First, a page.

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Hot Tips for a Safe Summer 

Nine Simple Ways to Enjoy the Great Outdoors—With Minimal Risk

The sounds of summer in Texas: Children laughing down the block. The jangle of the passing ice cream truck. The incessant roar of the neighbor’s lawn mower. And the piercing wail of the ambulance siren.

With kids home for vacation, there’s more opportunity for accidents and injuries. Add sweltering heat and humidity to the mix and visits to the emergency department become a real possibility. But here are some ways you and yours can stay safe instead:

  1. Avoid heat stress. Outdoor activities that last 15 minutes or more should be reduced when there’s excessive heat and humidity.
  2. Slather it. Kids of all ages (yes, that means you, too!) should wear a sunscreen with an SPF rating of at least 15. Consider a higher SPF if you’re going to be outside for extended periods of time. And don’t forget to reapply it every so often. Sunglasses that block UV rays are also important. And if you can, keep the family indoors, or hang out in the shade, during the hottest time of day: 10 a.m. to 4 p.m.
  3. Drink it up. If your kids are playing outdoors, monitor their hydration. Children weighing up to 90 pounds need at least 5 ounces of cold water every 20 minutes; those weighing up to 130 pounds need 9 ounces over the same time period.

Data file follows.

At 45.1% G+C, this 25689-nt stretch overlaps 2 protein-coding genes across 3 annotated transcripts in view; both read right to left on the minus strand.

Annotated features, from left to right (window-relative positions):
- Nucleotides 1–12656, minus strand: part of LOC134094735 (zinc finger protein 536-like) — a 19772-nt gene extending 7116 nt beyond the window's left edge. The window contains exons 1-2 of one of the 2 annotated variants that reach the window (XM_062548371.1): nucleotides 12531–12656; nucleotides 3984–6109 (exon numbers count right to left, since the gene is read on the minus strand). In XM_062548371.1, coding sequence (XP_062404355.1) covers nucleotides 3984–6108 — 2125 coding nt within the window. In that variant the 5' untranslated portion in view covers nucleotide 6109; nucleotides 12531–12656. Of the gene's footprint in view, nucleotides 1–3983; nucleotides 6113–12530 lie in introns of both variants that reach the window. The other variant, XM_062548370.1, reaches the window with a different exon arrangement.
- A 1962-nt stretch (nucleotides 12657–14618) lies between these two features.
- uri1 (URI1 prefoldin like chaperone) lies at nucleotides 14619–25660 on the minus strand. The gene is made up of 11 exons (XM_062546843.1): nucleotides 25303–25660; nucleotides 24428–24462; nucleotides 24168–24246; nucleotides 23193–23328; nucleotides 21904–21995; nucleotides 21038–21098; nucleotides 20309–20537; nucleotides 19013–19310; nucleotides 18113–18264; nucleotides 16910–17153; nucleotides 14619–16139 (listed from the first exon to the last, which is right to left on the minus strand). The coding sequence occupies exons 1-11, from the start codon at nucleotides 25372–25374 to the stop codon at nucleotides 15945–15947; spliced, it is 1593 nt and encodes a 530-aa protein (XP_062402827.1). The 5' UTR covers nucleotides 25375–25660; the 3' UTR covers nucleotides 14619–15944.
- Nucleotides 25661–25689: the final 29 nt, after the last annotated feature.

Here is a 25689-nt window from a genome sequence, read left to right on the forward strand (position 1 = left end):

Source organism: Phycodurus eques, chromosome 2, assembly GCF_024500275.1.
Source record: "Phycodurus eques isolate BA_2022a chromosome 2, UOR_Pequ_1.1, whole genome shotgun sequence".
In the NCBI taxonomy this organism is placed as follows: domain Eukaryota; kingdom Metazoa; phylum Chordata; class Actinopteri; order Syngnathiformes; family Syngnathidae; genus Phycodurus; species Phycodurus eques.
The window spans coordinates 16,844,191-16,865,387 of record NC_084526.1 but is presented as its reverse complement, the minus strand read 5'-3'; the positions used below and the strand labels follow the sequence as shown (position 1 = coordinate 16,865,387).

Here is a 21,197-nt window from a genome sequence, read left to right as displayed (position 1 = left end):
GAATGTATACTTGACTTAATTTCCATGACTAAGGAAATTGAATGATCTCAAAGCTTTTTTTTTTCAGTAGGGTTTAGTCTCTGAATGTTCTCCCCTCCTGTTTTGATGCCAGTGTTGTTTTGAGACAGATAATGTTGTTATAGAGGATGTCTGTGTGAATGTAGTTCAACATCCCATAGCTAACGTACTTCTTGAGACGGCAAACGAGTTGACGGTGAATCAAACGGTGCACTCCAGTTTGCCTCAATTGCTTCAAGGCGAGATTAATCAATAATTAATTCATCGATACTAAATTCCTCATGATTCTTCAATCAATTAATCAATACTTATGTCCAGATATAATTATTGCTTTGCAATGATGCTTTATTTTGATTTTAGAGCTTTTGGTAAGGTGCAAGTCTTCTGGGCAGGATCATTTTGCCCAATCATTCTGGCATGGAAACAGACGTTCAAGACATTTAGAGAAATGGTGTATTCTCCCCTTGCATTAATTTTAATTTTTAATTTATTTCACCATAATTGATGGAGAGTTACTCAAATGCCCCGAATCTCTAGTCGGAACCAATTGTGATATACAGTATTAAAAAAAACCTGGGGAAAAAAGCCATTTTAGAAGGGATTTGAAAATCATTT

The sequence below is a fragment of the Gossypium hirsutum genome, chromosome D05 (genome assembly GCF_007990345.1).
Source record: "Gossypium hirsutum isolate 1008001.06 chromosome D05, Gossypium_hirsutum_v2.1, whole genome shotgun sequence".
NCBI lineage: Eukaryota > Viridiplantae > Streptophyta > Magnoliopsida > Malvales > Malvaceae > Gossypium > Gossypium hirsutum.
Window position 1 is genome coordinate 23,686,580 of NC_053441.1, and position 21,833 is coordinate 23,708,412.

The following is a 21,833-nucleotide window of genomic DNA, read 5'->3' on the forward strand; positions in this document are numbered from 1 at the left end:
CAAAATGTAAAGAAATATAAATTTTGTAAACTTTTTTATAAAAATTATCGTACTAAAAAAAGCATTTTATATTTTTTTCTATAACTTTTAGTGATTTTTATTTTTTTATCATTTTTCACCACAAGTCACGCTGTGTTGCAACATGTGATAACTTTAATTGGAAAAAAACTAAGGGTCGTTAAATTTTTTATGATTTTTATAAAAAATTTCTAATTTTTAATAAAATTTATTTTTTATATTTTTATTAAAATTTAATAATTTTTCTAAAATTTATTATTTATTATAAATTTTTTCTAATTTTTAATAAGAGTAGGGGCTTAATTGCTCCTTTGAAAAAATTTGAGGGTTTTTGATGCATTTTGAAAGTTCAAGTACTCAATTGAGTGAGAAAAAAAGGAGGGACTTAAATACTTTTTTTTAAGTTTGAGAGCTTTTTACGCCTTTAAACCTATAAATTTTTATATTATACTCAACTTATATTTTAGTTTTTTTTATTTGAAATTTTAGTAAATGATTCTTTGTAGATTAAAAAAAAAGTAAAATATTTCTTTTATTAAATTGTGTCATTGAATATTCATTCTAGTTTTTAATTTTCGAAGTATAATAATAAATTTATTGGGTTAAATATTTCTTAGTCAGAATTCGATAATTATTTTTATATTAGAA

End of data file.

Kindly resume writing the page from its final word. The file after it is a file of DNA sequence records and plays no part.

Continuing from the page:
4. Swim smart. Make sure your pool area is enclosed by a fence and has self-closing latches and gates so children can’t accidentally access the water. And check the condition of your pool drain—suction from a drain without an adequate cover can drag an adult down.
  5. Gear up. According to the Consumer Product Safety Commission, wearing a bicycling helmet can reduce risk of injury as much as 85 percent. But helmet protection doesn’t just apply to bike riding. Kids should also wear helmets on scooters and when roller-skating.
  6. Inspect it. Falls cause 60 percent of playground injuries. Make sure the areas around swings, slides, monkey bars, etc., have safe surfaces—like rubberized areas or loose fill—to cushion the inevitable spills.
  7. Check the grill. Got a gas grill? Check for blockages from spider webs and other critter accumulations. Otherwise, turning on the gas may cause a backup that results in an explosion.
  8. Mow carefully. The Consumer Product Safety Commission warns that weekend warriors should exercise caution when mowing, especially on inclines. If you’re rushing to get that yard work done, that mower may tip over, exposing the whirring blades. And if there’s a jam, remember to remove the mower’s spark plug before trying to dislodge debris.
  9. Learn CPR. The American Red Cross suggests learning CPR. These skills could make all the difference if a problem arises. Check Classes & Events on BaylorHealth.com for times and dates of CPR training at the Baylor Health Care System hospital nearest you.